All of the compound data types we have studied in detail so far — strings, lists, and tuples — are sequential collections. This means that the items in the collection are ordered from left to right and they use integers as indices to access the values they contain.

Dictionaries are a different kind of collection. They are Python’s built-in mapping type. A map is an unordered, associative collection. The association, or mapping, is from a key, which can be any immutable type, to a value, which can be any Python data object.

As an example, we will create a dictionary to translate English words into Spanish. For this dictionary, the keys are strings and the values will also be strings.

One way to create a dictionary is to start with the empty dictionary and add key-value pairs. The empty dictionary is denoted {}


The first assignment creates an empty dictionary named eng2sp. The other assignments add new key-value pairs to the dictionary. The left hand side gives the dictionary and the key being associated. The right hand side gives the value being associated with that key. We can print the current value of the dictionary in the usual way. The key-value pairs of the dictionary are separated by commas. Each pair contains a key and a value separated by a colon.

The order of the pairs may not be what you expected. Python uses complex algorithms, designed for very fast access, to determine where the key-value pairs are stored in a dictionary. For our purposes we can think of this ordering as unpredictable.

Another way to create a dictionary is to provide a list of key-value pairs using the same syntax as the previous output.


It doesn’t matter what order we write the pairs. The values in a dictionary are accessed with keys, not with indices, so there is no need to care about ordering.

Here is how we use a key to look up the corresponding value.


The key 'two' yields the value 'dos'.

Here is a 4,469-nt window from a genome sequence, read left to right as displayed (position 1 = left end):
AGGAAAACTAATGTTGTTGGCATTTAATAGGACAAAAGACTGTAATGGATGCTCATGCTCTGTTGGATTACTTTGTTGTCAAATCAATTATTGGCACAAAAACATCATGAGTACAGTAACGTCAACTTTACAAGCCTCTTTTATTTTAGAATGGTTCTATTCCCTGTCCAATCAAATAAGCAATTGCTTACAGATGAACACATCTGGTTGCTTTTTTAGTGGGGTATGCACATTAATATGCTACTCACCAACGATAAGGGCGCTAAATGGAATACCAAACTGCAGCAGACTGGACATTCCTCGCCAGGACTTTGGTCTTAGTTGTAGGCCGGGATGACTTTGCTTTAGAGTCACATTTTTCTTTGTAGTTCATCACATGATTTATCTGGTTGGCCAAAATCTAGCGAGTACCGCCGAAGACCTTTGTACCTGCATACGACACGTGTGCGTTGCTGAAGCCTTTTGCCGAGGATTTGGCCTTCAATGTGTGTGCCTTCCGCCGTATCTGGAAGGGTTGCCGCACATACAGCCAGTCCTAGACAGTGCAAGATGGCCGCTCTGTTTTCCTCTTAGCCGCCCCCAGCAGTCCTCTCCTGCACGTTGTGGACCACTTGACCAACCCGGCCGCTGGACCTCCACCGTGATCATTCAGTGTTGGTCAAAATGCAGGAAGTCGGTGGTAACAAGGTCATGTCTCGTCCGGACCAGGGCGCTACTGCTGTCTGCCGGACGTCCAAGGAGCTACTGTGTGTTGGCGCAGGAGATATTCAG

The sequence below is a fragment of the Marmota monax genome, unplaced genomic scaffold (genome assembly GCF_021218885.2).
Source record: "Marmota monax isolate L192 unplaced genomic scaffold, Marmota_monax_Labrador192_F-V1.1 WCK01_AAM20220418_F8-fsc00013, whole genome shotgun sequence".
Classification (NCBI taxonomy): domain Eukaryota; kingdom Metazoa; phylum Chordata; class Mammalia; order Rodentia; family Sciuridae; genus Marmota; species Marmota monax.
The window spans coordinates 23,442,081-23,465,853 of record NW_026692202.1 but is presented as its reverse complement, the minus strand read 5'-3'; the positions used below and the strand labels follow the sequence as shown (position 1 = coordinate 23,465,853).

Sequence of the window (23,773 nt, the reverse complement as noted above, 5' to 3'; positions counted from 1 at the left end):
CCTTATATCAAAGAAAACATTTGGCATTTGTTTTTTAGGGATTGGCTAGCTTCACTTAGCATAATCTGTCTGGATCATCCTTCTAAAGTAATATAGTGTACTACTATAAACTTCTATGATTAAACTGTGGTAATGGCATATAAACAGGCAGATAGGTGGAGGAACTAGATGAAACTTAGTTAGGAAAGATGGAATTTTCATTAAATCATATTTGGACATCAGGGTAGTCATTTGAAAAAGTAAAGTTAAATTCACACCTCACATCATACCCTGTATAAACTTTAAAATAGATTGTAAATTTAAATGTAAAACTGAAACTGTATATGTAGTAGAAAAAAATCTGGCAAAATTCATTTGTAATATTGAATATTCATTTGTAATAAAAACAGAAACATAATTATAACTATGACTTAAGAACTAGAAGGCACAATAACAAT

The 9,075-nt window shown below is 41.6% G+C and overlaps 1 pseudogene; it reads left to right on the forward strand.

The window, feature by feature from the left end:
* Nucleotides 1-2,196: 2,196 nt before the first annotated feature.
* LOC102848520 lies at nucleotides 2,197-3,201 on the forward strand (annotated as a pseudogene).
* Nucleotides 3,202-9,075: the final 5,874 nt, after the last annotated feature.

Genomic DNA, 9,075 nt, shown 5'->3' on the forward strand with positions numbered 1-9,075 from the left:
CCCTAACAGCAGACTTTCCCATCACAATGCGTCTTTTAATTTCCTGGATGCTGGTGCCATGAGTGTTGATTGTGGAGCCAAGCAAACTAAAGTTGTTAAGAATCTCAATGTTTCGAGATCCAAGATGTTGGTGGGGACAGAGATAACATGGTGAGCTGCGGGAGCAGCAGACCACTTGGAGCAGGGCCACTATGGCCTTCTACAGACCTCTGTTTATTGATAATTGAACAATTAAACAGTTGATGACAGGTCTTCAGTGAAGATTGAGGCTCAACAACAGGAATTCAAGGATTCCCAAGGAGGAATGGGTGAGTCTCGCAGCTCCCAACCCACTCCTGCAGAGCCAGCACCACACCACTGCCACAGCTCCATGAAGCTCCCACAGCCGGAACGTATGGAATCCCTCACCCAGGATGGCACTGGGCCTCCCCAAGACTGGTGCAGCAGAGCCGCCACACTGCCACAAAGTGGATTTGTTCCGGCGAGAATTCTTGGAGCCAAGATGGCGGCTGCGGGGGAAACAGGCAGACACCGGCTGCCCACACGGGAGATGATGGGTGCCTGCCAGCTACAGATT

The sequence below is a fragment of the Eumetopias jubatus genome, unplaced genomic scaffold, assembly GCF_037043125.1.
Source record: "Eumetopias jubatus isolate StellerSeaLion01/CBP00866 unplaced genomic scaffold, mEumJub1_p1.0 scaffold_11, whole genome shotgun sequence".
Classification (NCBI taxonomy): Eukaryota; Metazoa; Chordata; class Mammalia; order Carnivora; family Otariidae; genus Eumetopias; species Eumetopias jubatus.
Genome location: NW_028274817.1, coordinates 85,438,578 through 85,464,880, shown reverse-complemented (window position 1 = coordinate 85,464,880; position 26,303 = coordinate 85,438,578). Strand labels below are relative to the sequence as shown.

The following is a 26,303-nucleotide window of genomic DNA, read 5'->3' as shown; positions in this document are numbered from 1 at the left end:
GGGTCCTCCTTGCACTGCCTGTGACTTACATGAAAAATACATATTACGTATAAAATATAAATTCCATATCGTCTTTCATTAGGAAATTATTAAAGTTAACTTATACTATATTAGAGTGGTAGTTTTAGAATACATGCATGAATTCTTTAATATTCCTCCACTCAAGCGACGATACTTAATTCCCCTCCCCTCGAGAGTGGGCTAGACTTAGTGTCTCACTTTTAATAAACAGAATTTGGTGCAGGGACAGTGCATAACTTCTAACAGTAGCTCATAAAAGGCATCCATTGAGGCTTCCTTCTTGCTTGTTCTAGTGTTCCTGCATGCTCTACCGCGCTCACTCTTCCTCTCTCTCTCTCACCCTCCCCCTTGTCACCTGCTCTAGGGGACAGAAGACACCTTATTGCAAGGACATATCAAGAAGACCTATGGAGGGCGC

This workspace is provided for your convenience. You can use this activecode window to try out anything you like.


Check your understanding

dict-1: A dictionary is an unordered collection of key-value pairs.

dict-2: What is printed by the following statements?

mydict = {"cat":12, "dog":6, "elephant":23}

Dictionary operations

The del statement removes a key-value pair from a dictionary. For example, the following dictionary contains the names of various fruits and the number of each fruit in stock. If someone buys all of the pears, we can remove the entry from the dictionary.


Dictionaries are also mutable. As we’ve seen before with lists, this means that the dictionary can be modified by referencing an association on the left hand side of the assignment statement. In the previous example, instead of deleting the entry for pears, we could have set the inventory to 0.


Similarily, a new shipment of 200 bananas arriving could be handled like this.


Notice that there are now 512 bananas—the dictionary has been modified. Note also that the len function also works on dictionaries. It returns the number of key-value pairs:

Check your understanding

dict-3: What is printed by the following statements?

mydict = {"cat":12, "dog":6, "elephant":23}
mydict["mouse"] = mydict["cat"] + mydict["dog"]

Dictionary methods

Dictionaries have a number of useful built-in methods. The following table provides a summary and more details can be found in the Python Documentation.

Method Parameters Description
keys none Returns a view of the keys in the dictionary
values none Returns a view of the values in the dictionary
items none Returns a view of the key-value pairs in the dictionary
get key Returns the value associated with key; None otherwise
get key,alt Returns the value associated with key; alt otherwise

The keys method returns what Python 3 calls a view of its underlying keys. We can iterate over the view or turn the view into a list by using the list conversion function.


It is so common to iterate over the keys in a dictionary that you can omit the keys method call in the for loop — iterating over a dictionary implicitly iterates over its keys.


As we saw earlier with strings and lists, dictionary methods use dot notation, which specifies the name of the method to the right of the dot and the name of the object on which to apply the method immediately to the left of the dot. The empty parentheses in the case of keys indicate that this method takes no parameters.

The values and items methods are similar to keys. They return view objects which can be turned into lists or iterated over directly. Note that the items are shown as tuples containing the key and the associated value.